Young couple smiling happy holding pregnancy test. Sitting on the table having video call at home.
All too often, the narrative associated with remote and flexible work names working parents as the protagonist. But that narrow-minded thinking unintentionally isolates an entire community in the workplace.
1 in 8 couples have trouble getting pregnant or sustaining a pregnancy. As a result, employer coverage for family planning rose in 2020 (in-vitro fertilization and infertility treatment coverage (non-IVF) both increased 9% compared to 2019). However, the stigma around fertility still exists, leading to the underutilization of these services. 35% of employees indicated they would not tell their boss or manager if they were undergoing fertility treatment or planning to start a family. Specifically, many women report being hesitant to approach their male managers, fearing stigma and concerns over the potential impact on their promotion and career progression.
The Impact on Mental Health
For those undergoing fertility treatments or navigating complex family forming such as adoption and surrogacy, the experience is often isolating and can take a heavy toll on their physical and mental health. Carrot Fertility is the leading global fertility benefits provider for employers, built to support employees through their entire fertility healthcare journey. In their annual Fertility at Work Report, 89% of respondents said that fertility and family forming have negatively impacted their mental health.
In essence, these individuals experience the burden of being a working parent without any of the rewards that come with parenting. The journey can last many months or even years and have a cascading effect on the workplace, impacting recruitment and retention, productivity, and employee health and morale. 59% of those surveyed by Carrot Fertility said fertility and family forming have impacted their work performance, and 22% worry about job security because of time away. (Few human resources departments track and report those embarking on the journey; less than 1% of people have fertility-related time off.)
Unfortunately, if an employee can’t bring their authentic selves to work, their performance will always suffer. Parents to be are paying attention to their managers, the company culture, and human resources departments to see how existing parents in the company are treated. In some cases, they are factoring that information into their decision to stay with the organization or continue their journey to parenthood altogether. If they don’t see existing parents in their office being rewarded for their authenticity and transparency, why would these parents to feel any more comfortable doing so?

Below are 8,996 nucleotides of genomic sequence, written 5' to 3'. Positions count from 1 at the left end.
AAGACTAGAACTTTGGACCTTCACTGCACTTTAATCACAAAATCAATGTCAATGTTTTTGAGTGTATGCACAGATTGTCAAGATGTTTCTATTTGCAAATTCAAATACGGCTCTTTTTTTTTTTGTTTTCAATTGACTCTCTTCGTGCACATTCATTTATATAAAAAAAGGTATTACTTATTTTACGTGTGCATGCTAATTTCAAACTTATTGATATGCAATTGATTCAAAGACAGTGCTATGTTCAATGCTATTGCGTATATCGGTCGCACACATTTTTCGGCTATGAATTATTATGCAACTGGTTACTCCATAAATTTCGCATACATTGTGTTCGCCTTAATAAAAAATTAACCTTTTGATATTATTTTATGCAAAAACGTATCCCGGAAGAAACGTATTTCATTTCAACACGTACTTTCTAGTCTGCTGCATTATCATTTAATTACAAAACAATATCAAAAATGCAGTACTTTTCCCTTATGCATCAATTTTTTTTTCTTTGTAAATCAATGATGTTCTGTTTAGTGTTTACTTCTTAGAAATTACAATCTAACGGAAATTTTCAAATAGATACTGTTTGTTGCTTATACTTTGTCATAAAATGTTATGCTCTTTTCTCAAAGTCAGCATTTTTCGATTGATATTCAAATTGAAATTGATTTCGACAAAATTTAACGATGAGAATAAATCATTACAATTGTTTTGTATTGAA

Laughing Black women hugging and using laptop
The Importance of Remote and Flexible Work
In March 2020, the American Society for Reproductive Medicine (ASRM) recommended that fertility clinics suspend all new treatment cycles, minimize in-person interactions and increase the utilization of virtual care due to the COVID-19 pandemic. But one month later, fertility care was deemed an essential health service and fertility clinics were given new safety protocols, visitor limitations and virtual care options to resume fertility care. This was great news for intended parents who wished to start or resume a fertility journey. The new norm of remote work added flexibility for women more than ever before. Patients were home to receive could be done in the privacy and comfort of one’s own home. As clinics resumed fertility treatments, cycles picked up despite an approximate 2-to-3-month suspension. Cleveland Clinic nearly reached their 2019 pre-pandemic number of IVF treatment cycles at 976 total cycles by the end of 2020.
Carrot encourages employers to carve out flexible leave policies for employees embarking on fertility and family-forming journey so employees can care for their physical and mental health without having to use their sick and vacation leave. A quarter of employees said they would possibly feel comfortable asking their employer for fertility benefits if they knew others at their company needed them as well.
When asked how their workplace could better support them on their fertility and family-forming journey, 33% of employees said through a better parent-friendly workplace culture. To date, the majority of people use sick days and PTO for fertility care, with just 24% feeling comfortable with leveraging their company’s flexible leave policy. 10% of employees surveyed by Carrot Fertility decided to move forward with fertility treatments because it was more convenient to do so while working at home.
Couple on doctors consultation
Ama Gordon is the CEO and co-founder of Global Fertility Connections. Global Fertility Connections is a fertility concierge service that provides Intended Parents with personalized fertility education, resources, and reproductive solutions to realize their dreams of having a baby via egg freezing, IVF, and surrogacy.
As a former employee in corporate America, Gordon understands the relationship between remote work and family planning:
“For many years while in a senior role in corporate America, I struggled to balance my infertility journey and career. I remember waking up at 4 am to make it to 7 am fertility appointments only to still arrive late to work. I would work long days to get up and do it all over again. It was physically, emotionally, and mentally taxing and it took a toll on me. I was not my best self.”
It is critical to change the conversation about remote and flexible work. Without question, access to remote and flexible work impacts those embarking on fertility and family-forming journey, from last-minute appointments to time-sensitive deliveries of medication and hormone injections. Virtual access and flexibility on the path to parenthood helps break down barriers that prevent access to infertility care.